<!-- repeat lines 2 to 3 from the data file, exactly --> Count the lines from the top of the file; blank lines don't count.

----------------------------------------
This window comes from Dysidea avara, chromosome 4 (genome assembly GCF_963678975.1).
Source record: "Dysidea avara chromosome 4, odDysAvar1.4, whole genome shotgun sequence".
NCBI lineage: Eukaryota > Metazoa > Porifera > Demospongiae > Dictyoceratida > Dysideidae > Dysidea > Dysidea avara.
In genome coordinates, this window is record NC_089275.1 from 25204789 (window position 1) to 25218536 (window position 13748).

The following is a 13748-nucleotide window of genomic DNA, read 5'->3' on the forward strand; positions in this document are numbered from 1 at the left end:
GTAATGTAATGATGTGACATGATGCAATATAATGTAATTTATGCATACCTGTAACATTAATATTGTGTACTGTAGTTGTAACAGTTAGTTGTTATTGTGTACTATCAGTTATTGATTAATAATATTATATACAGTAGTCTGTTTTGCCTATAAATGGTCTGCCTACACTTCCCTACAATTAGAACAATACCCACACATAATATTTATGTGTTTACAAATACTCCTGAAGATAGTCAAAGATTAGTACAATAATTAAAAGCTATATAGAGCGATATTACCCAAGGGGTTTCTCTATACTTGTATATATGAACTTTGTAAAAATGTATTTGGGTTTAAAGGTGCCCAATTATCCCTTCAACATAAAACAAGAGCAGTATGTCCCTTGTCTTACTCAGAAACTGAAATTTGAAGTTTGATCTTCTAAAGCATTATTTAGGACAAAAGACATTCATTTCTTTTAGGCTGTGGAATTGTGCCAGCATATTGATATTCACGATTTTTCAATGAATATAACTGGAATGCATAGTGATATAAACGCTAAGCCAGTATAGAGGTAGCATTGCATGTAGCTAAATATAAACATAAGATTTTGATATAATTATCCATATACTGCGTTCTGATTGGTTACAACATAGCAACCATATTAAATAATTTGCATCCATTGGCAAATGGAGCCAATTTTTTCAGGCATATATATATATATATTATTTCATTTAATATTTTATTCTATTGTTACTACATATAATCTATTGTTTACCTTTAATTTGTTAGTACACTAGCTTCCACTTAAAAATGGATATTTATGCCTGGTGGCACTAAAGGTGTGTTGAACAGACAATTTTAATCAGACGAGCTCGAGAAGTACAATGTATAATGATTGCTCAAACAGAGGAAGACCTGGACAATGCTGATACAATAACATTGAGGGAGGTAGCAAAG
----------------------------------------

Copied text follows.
Source record: "Dysidea avara chromosome 4, odDysAvar1.4, whole genome shotgun sequence".
NCBI lineage: Eukaryota > Metazoa > Porifera > Demospongiae > Dictyoceratida > Dysideidae > Dysidea > Dysidea avara.